The comments were his first after Turkish 34 troops were killed since Thursday in the northern Syria province of Idlib where Moscow-backed Syrian regime forces are battling to retake the last rebel holdout area.
“What did we do yesterday (Friday)? We opened the doors,” Erdogan said in Istanbul. “We will not close those doors ...Why? Because the European Union should keep its promises.”
He was referring to a 2016 deal with the European Union to stop refugee flows in exchange for billions of euros in aid.
In Athens, Greek Prime Minister Kyriakos Mitsotakis held an emergency meeting to discuss tensions on the border with Turkey.
The Turkish leader said 18,000 migrants have amassed on the Turkish borders with Europe since Friday, adding that the number could reach as many as 30,000 on Saturday.
Thousands of migrants who remained stuck on the Turkish-Greek border were in skirmishes with Greek police on Saturday who fired tear gas to push them back, according to AFP photographer in the western province of Edirne.
The migrants massed at the Pazarkule border crossing responded by hurling stones at the police.
In 2015, Greece became the main EU entry point for one million migrants, most of them refugees fleeing the Syrian civil war. The pressure to cope with the influx split the European Union.
“Greece yesterday came under an organized, mass, illegal attack... a violation of our borders and endured it,” government spokesman Stelios Petsas said Saturday after the emergency meeting with Mitsotakis.
“We averted more than 4,000 attempts of illegal entrance to our land borders.”
A Greek police source said security forces fired tear gas Saturday morning against migrants massing on the Turkish side because the migrants had set fires and opened holes in the border fences.
Armed policemen and soldiers are patrolling the Evros river shores — a common crossing point — and are warning with loudspeakers not to enter Greek territory.
Greek authorities were also using drones to monitor the migrants moves.
Defense Minister Nikos Panagiotopoulos told Skai television the situation was under control
“I believe that the borders have been protected,” he said.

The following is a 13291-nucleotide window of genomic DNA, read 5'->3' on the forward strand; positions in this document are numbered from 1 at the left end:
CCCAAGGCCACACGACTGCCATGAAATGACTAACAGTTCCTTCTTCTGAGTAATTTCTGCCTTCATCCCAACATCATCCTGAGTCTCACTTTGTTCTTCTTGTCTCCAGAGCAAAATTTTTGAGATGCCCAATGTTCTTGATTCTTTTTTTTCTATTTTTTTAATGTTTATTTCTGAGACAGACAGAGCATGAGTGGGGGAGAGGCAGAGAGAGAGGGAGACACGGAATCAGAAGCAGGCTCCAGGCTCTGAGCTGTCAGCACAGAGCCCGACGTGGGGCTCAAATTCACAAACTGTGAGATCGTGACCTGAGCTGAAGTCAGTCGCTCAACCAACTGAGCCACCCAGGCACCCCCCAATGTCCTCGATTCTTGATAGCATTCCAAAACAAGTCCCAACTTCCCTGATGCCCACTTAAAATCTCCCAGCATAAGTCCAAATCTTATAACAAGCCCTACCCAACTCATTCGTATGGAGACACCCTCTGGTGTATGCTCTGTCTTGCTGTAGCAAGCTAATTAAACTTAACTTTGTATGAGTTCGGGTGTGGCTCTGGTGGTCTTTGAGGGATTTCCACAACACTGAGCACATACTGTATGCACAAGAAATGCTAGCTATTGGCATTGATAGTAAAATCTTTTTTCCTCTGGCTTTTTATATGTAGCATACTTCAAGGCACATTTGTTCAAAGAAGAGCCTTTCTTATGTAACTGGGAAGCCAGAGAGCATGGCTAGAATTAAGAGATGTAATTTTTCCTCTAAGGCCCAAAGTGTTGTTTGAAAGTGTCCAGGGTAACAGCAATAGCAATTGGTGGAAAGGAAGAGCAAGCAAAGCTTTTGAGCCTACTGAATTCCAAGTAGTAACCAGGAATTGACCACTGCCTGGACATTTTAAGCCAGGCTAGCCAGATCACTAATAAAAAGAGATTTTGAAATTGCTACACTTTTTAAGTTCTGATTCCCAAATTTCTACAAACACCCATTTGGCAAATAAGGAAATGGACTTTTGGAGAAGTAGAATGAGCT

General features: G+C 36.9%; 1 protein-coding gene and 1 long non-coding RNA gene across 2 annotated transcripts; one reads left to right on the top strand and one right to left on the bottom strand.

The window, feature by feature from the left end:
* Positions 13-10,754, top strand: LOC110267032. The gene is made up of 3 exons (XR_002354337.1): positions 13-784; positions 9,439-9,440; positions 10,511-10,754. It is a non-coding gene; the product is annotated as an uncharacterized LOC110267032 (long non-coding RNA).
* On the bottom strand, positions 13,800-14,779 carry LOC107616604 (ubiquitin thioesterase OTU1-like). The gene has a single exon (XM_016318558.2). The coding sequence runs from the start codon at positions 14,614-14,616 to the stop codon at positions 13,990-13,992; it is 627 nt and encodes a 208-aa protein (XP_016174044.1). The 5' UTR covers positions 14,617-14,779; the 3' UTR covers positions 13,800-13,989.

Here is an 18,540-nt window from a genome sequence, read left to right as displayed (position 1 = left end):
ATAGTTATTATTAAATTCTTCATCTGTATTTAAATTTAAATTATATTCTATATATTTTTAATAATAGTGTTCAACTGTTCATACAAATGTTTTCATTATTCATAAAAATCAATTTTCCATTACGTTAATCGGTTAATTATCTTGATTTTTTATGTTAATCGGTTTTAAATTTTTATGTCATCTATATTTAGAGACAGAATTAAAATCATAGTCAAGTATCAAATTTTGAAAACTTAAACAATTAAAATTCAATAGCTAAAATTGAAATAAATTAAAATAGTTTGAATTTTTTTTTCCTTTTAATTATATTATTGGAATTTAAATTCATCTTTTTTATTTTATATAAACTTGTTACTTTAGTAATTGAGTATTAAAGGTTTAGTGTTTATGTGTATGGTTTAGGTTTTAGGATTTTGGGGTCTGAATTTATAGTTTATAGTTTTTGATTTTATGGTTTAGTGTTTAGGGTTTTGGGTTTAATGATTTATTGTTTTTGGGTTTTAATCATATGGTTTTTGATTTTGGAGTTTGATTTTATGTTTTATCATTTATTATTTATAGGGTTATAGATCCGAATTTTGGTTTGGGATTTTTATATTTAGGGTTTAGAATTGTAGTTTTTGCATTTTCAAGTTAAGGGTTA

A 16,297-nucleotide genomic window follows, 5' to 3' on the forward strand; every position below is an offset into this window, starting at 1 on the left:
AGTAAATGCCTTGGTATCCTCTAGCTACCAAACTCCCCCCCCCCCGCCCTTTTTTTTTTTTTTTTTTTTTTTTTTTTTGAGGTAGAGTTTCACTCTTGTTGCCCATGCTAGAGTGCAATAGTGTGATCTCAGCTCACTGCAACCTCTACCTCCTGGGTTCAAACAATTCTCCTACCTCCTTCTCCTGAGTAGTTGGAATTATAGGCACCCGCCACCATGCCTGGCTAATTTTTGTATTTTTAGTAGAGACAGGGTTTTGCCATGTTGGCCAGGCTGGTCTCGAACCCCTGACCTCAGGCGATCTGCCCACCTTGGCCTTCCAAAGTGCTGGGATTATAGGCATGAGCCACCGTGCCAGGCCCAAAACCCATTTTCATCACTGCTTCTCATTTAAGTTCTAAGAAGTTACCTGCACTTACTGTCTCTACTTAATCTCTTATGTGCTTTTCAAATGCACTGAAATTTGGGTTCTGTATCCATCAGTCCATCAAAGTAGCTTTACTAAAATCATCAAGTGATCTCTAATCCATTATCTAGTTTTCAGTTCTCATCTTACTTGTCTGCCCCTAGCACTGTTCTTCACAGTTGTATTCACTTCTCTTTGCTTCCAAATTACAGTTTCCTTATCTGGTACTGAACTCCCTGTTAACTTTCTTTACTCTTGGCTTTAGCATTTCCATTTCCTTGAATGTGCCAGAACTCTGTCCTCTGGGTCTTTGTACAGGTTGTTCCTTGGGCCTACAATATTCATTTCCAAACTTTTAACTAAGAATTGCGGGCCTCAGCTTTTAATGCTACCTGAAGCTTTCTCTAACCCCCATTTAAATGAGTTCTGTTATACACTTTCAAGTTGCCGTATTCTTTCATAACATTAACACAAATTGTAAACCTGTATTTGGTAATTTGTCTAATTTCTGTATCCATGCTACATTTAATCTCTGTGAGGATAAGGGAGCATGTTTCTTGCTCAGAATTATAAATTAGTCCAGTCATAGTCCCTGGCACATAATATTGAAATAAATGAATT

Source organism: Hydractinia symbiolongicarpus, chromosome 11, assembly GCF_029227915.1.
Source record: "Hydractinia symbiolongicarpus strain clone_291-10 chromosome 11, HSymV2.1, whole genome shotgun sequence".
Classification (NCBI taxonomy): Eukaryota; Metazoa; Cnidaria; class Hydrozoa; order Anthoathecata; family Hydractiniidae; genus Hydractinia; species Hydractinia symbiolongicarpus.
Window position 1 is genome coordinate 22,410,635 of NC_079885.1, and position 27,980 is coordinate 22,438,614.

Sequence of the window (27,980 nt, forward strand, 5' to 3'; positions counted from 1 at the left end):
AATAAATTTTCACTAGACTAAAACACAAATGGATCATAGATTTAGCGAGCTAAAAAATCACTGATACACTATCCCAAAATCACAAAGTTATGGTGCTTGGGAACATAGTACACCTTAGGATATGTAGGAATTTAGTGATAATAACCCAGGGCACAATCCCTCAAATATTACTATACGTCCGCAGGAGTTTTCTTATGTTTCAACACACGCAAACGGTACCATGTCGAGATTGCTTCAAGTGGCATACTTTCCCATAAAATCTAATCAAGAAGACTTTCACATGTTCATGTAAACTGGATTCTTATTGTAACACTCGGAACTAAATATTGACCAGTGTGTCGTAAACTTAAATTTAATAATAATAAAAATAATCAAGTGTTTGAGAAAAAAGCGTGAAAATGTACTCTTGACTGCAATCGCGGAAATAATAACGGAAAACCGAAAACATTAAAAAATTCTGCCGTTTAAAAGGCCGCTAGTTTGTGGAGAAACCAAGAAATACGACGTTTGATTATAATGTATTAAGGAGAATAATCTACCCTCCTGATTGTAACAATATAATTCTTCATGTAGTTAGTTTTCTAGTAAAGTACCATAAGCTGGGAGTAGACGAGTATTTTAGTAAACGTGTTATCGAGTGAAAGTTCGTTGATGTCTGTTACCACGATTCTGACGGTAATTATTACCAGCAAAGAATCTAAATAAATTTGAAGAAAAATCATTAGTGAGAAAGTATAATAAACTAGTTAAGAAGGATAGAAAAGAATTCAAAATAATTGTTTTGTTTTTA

According to Hellenic Coast Guard, from early Friday to early Saturday 180 migrants reached the islands of Eastern Aegean, Lesbos and Samos in sea crossings.
The UN said nearly a million people — half of them children — have been displaced in the bitter cold by the fighting in northwest Syria since December.
Turkey said that Turkish forces destroyed a “chemical warfare facility,” just south of Aleppo, in retaliation its soldiers were killed by Syrian regime fire in Idlib.
“As of last night, we blew up a depot housing seven chemical products,” Erdogan said. “We would not want things to reach this point but as they force us to do this, they will pay a price.”
But the Syrian Observatory for Human Rights, which relies on sources inside the war-torn country, said that Turkey instead hit a military airport in eastern Aleppo, where the monitoring group says there are no chemical weapons.
Thirty-three Turkish soldiers were killed in an air strike by Russian-backed Syrian regime forces in the Idlib on Thursday, the biggest Turkish military loss on the battlefield in recent years. A 34th Turkish soldier has since died.
The latest incident has raised further tensions between Ankara and Moscow, whose relationship has been tested by violations of a 2018 deal to prevent a regime offensive on Idlib.
As part of the agreement, Ankara set up 12 observation posts in the province but Syrian President Bashar Assad’s forces — backed by Russian air power — have pressed on with a relentless campaign to take back the remaining chunks of the territory.
On Friday, Erdogan spoke by phone with his Russian counterpart, Vladimir Putin, in a bid to scale down the tensions, with the Kremlin saying the two expressed “serious concern” about the situation.
Erdogan may travel next week to Moscow for talks, according to the Kremlin.
Despite being on opposite ends of the war, Turkey, which backs several rebel groups in Syria, and key regime ally Russia are trying to find a political solution.
The United States and the United Nations have called for an end to the Syrian offensive in Idlib and the deadly flare-up raising fresh concerns for civilians caught up in the escalation of the eight-year civil war.